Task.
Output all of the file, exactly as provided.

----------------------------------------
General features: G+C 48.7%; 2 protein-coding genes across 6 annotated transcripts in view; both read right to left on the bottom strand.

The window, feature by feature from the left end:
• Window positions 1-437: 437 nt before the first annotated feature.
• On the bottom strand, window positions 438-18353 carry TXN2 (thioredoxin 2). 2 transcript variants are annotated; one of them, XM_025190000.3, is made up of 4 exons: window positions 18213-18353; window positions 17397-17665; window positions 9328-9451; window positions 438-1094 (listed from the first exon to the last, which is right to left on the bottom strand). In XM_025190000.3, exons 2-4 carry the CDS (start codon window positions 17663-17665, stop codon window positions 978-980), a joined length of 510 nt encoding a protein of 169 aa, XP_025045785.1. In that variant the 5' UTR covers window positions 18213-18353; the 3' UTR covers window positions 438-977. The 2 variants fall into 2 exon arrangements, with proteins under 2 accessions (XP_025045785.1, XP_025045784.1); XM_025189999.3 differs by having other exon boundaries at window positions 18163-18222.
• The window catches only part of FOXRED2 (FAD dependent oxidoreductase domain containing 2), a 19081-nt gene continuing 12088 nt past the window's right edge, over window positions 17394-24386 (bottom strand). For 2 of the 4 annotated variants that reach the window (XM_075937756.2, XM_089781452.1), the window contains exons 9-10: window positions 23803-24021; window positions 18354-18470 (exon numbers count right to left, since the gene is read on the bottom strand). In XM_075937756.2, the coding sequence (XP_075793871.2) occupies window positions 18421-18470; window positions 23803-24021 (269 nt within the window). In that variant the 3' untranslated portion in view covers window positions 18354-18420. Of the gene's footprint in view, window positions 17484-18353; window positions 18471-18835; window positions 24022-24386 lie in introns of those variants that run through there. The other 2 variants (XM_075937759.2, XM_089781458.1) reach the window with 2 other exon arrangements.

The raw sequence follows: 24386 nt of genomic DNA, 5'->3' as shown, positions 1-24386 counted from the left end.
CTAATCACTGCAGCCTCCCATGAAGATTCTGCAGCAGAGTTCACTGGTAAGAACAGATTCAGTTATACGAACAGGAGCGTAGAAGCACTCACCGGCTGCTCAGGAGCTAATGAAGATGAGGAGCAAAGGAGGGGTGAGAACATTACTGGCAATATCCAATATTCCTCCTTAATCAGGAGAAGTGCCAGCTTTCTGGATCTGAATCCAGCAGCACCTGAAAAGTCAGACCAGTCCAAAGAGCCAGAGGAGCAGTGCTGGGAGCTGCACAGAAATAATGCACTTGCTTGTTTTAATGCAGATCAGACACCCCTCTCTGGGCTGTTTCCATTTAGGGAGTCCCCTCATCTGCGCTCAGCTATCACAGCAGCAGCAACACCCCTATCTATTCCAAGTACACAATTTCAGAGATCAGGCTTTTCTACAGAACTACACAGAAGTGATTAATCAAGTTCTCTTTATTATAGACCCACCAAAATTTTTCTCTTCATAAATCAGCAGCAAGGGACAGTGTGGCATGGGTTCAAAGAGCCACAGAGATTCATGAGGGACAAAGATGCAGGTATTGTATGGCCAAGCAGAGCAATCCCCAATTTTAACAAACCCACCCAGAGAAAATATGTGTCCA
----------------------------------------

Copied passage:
General features: G+C 48.7%; 2 protein-coding genes across 6 annotated transcripts in view; both read right to left on the bottom strand.

The window, feature by feature from the left end:
• Window positions 1-437: 437 nt before the first annotated feature.
• On the bottom strand, window positions 438-18353 carry TXN2 (thioredoxin 2). 2 transcript variants are annotated; one of them, XM_025190000.3, is made up of 4 exons: window positions 18213-18353; window positions 17397-17665; window positions 9328-9451; window positions 438-1094 (listed from the first exon to the last, which is right to left on the bottom strand). In XM_025190000.3, exons 2-4 carry the CDS (start codon window positions 17663-17665, stop codon window positions 978-980), a joined length of 510 nt encoding a protein of 169 aa, XP_025045785.1. In that variant the 5' UTR covers window positions 18213-18353; the 3' UTR covers window positions 438-977. The 2 variants fall into 2 exon arrangements, with proteins under 2 accessions (XP_025045785.1, XP_025045784.1); XM_025189999.3 differs by having other exon boundaries at window positions 18163-18222.
• The window catches only part of FOXRED2 (FAD dependent oxidoreductase domain containing 2), a 19081-nt gene continuing 12088 nt past the window's right edge, over window positions 17394-24386 (bottom strand). For 2 of the 4 annotated variants that reach the window (XM_075937756.2, XM_089781452.1), the window contains exons 9-10: window positions 23803-24021; window positions 18354-18470 (exon numbers count right to left, since the gene is read on the bottom strand). In XM_075937756.2, the coding sequence (XP_075793871.2) occupies window positions 18421-18470; window positions 23803-24021 (269 nt within the window). In that variant the 3' untranslated portion in view covers window positions 18354-18420. Of the gene's footprint in view, window positions 17484-18353; window positions 18471-18835; window positions 24022-24386 lie in introns of those variants that run through there. The other 2 variants (XM_075937759.2, XM_089781458.1) reach the window with 2 other exon arrangements.

The raw sequence follows: 24386 nt of genomic DNA, 5'->3' as shown, positions 1-24386 counted from the left end.
CTAATCACTGCAGCCTCCCATGAAGATTCTGCAGCAGAGTTCACTGGTAAGAACAGATTCAGTTATACGAACAGGAGCGTAGAAGCACTCACCGGCTGCTCAGGAGCTAATGAAGATGAGGAGCAAAGGAGGGGTGAGAACATTACTGGCAATATCCAATATTCCTCCTTAATCAGGAGAAGTGCCAGCTTTCTGGATCTGAATCCAGCAGCACCTGAAAAGTCAGACCAGTCCAAAGAGCCAGAGGAGCAGTGCTGGGAGCTGCACAGAAATAATGCACTTGCTTGTTTTAATGCAGATCAGACACCCCTCTCTGGGCTGTTTCCATTTAGGGAGTCCCCTCATCTGCGCTCAGCTATCACAGCAGCAGCAACACCCCTATCTATTCCAAGTACACAATTTCAGAGATCAGGCTTTTCTACAGAACTACACAGAAGTGATTAATCAAGTTCTCTTTATTATAGACCCACCAAAATTTTTCTCTTCATAAATCAGCAGCAAGGGACAGTGTGGCATGGGTTCAAAGAGCCACAGAGATTCATGAGGGACAAAGATGCAGGTATTGTATGGCCAAGCAGAGCAATCCCCAATTTTAACAAACCCACCCAGAGAAAATATGTGTCCA